More COVID-19 patients are surviving now as care, therapies improve

One glimmer of hope as Colorado medical providers handle tough surge: A greater percentage of critically ill COVID-19 patients are surviving now, compared to the spring onset of the pandemic.
Dec. 6, 2020

Coloradans are enduring the toughest chapter of the COVID-19 pandemic so far with hospitalizations now reaching nearly double the number compared to the highest peak during the first wave of infections in the spring.

During this challenging time, there’s one glimmer of hope. Patients who become critically ill with COVID-19 are surviving at significantly higher rates.

About 94% of people who have had to be hospitalized with COVID-19 at UCHealth’s 12 hospitals are surviving this fall compared with about 87.5% in the spring. Patients with COVID-19 who must be hospitalized now also are able to stay a shorter time — on average about 6 days now, compared to an average of about 11 days in the spring.

COVID-19 survivor Robert Carver rings a bell as he leaves the hospital.
COVID-19 survivor Robert Carver rings a bell as he leaves the hospital. Source: UCHealth.

“It’s really amazing how in a very short time we’ve been able to have that much of an impact,” said Dr. Michelle Barron, one of the leading infectious disease experts in Colorado and senior medical director of infection prevention and control at UCHealth.

Barron attributes the better survival rates to improved medications and providers who have learned quickly how to better care for COVID-19 patients.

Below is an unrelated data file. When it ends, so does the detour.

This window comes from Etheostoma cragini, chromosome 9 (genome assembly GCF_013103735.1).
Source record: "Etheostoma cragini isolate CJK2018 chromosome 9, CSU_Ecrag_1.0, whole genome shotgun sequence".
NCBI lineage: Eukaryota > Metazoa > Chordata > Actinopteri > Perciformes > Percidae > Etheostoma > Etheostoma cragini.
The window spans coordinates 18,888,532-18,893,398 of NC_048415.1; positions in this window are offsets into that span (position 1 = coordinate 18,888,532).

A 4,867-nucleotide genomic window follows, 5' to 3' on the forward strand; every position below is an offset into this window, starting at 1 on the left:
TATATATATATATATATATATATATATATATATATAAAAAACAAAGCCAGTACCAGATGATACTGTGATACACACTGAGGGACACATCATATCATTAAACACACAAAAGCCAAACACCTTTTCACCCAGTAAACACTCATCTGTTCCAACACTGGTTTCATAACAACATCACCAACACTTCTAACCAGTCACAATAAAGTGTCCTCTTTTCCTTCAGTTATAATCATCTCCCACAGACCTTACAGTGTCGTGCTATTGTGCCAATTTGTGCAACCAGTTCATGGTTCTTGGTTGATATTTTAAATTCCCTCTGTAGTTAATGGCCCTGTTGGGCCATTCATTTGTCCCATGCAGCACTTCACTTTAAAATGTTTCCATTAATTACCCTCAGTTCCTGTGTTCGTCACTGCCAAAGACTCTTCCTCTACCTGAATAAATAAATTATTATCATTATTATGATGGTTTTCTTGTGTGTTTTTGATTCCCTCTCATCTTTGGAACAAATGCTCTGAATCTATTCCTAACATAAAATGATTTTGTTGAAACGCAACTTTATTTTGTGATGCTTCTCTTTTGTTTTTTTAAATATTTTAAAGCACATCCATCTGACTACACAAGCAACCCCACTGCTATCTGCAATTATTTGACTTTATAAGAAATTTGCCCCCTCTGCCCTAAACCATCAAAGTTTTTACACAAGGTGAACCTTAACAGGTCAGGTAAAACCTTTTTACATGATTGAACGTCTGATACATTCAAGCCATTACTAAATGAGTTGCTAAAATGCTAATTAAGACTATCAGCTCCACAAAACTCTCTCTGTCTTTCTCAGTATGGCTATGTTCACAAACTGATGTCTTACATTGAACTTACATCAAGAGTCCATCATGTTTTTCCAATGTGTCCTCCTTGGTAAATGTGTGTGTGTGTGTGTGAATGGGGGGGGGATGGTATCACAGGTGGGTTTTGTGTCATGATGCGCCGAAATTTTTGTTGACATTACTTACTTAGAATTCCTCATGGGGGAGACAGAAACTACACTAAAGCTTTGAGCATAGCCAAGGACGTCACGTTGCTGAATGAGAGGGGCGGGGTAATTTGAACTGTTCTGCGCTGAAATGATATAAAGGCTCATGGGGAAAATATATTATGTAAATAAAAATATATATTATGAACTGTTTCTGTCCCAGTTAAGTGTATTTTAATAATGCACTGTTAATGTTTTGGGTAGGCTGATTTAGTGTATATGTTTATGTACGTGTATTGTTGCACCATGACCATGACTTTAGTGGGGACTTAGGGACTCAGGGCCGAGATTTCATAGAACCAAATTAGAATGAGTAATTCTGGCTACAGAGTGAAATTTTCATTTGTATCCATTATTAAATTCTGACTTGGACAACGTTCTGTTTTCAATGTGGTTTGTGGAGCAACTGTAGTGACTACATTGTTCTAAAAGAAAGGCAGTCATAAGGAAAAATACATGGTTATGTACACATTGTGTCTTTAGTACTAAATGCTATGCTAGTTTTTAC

“So, what’s different? We do a lot of things very differently. Some of it is medications and treatments. But, a lot of it is the up-front treatment that we know how to do better now, even simple things: like for people who are having difficulty breathing, having them lie on their bellies to include oxygenation…and putting people on high-flow oxygen,” said Barron, who is also a professor of medicine at the University of Colorado School of Medicine on the Anschutz Medical Campus.

Barron provided an update on the pandemic during a virtual panel discussion on Friday hosted by Donald Elliman, chancellor of the University of Colorado Anschutz Medical Campus.

Barron also credited a high degree of cooperation among hospital systems around the state.

“If there’s one hospital that is getting overwhelmed and doesn’t have the ability to care for someone, then these patients can then be transferred to a different hospital…so they can get the care they need,” Barron said.